John Maynard Keynes (5 June 1883 – 21 April 1946), a British economist known also as the father of modern theoretical economics, had made a great impact on contemporary economic as well as political theory. His ideas were tapped by governments for their fiscal policies. He is most well known on his interventionist policy when it comes to fiscal and monetary measures, specifically, to mitigate the undesirable effect of recessions, depressions, and even booms.
An article from Time magazine on the 100 Most Important People of the Century, contend that “[h]is radical idea that governments should spend money they don’t have may have saved capitalism” (Reich, no date).
As an economist, his first share of international fame was when he was selected as a delegate of the Paris Peace Conference of 1918–1919. It was during this conference that the victors of the World War 1 (specifically, Woodrow Wilson, Georges Clemenceau, and David Lloyd George) imposed war reparations on Germany. Keynes held his tongue during the conference but let out a roar as soon as he returned to England (Reich, no date).
He wrote a book entitled The Economic Consequences of Peace. He wrote that the Germans would not be able to pay the victors. He called Wilson a “blind, deaf Don Quixote”, Clemenceau a xenophobe with “one illusion — France, and one disillusion — mankind”, and Lloyd George a “goat-footed bard, this half-human visitor to our age from the hag-ridden magic and enchanted woods of Celtic antiquity. ” Keynes predicted that the reparations demanded by the victors would keep Germany impoverished and might ultimately threaten the neighboring countries if not all of Europe (Reich, no date).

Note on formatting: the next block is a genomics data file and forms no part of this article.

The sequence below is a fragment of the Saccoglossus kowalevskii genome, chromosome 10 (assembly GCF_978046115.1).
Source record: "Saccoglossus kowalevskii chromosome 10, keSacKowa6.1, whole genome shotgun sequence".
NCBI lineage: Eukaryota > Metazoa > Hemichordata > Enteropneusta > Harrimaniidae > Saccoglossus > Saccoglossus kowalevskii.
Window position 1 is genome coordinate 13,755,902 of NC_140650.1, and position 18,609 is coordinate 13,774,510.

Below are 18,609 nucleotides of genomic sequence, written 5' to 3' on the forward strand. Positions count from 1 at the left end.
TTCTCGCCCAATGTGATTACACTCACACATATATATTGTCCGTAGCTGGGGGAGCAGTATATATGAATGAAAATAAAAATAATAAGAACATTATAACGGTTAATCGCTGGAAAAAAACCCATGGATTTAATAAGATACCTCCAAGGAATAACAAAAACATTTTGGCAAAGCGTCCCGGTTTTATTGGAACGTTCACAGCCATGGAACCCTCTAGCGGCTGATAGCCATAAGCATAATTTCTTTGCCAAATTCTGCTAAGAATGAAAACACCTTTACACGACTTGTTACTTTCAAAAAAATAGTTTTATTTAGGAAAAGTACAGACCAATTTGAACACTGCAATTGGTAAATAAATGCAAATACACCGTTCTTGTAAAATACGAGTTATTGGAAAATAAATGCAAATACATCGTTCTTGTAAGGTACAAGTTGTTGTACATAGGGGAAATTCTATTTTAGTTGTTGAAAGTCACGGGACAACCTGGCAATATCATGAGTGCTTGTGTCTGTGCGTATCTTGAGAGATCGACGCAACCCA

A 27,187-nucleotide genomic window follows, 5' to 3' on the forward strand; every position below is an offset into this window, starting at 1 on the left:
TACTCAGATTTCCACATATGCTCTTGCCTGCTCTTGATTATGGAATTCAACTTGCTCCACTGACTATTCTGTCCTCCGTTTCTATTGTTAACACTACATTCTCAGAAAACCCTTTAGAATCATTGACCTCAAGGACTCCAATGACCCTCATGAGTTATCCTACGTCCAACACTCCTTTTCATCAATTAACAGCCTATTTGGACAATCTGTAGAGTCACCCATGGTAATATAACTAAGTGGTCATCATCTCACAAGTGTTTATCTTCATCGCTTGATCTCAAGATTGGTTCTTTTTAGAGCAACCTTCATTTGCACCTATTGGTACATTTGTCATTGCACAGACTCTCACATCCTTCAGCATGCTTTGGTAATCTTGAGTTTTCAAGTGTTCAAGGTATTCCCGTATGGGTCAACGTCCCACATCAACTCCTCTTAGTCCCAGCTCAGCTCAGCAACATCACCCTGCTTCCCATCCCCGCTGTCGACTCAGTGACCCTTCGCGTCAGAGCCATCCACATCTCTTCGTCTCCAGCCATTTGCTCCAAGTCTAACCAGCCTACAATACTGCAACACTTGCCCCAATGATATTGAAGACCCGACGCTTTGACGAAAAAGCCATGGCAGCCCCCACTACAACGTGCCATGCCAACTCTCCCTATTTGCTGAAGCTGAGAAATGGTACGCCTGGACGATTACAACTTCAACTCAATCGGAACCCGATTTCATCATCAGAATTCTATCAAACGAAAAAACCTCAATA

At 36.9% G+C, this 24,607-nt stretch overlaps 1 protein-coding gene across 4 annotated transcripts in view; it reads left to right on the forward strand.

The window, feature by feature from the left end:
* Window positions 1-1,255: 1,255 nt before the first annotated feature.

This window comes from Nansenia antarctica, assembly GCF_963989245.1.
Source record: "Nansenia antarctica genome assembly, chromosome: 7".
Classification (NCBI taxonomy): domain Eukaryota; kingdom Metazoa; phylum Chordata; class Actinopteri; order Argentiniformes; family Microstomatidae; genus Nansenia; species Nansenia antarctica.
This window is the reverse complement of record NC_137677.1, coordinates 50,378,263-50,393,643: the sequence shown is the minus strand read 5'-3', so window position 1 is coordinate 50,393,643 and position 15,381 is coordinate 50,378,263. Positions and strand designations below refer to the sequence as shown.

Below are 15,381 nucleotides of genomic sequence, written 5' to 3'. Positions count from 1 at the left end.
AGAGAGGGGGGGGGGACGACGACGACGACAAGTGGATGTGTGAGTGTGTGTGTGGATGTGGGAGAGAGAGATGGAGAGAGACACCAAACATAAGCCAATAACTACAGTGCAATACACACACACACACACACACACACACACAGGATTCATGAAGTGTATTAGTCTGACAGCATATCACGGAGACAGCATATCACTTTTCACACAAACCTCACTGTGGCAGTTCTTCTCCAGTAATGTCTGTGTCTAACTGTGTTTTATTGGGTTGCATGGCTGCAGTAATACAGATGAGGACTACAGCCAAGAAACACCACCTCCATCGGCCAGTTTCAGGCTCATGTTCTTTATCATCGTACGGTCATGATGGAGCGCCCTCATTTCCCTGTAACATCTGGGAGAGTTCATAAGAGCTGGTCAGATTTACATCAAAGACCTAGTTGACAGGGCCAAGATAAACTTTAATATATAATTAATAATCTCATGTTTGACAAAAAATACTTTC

And we know that he is indeed right as if it was a prophecy. The book sold almost a hundred thousand copies on that period. But it was only later on after three decades that the real effect of his treatise was felt. After the end of World War II, both US and Britain (as victors of the war) remembered Keynes’ admonition. The best way to attain a lasting peace is by helping the vanquished start all over again – public investing to create trading partners and building solid democracies (like n the case of Germany, Italy, and Japan during that war; Reich, no date).
Keynes founded that branch of economics that is termed “macroeconomics” today. This is his greatest influence in the history of economics. This actually came from a book he wrote during the depths of the Great Depression. The book was called “The general theory of employment, interest and money” (published on 1936). The idea is pretty much easy to understand: Governments should not leave the market alone when, and especially, the economy is running slow (interventionist policy of the government).
It is during periods of dull economy or recession that markets are saturated and businesses either do not invest or reduce their investment. Such situation, according to Keynes, is a prologue for a very dangerous cycle: “less investment, fewer jobs, less consumption and even less reason for business to invest” (Keynes, in Wikipedia, The Free Encyclopedia). In 1942, John Maynard Keynes was raised to the House of Lords and was accord the title Baron Keynes of Tilton, County of Sussex.
Keynes played a crucial role in the negotiations that transpired in the creation of the Bretton Woods system (the system/conference that created the World Bank, International Monetary Fund, and the World Trade Organization, as we know it today). He was the head of the British Commission and the chairman of the World Bank Commission. He was the brainchild behind the management of currencies between and among countries. He advocated the creation of a world central bank, the International Clearing Union, that will be responsible for the common world currency unit (Reich, no date; Keynes, in Wikipedia, The Free Encyclopedia).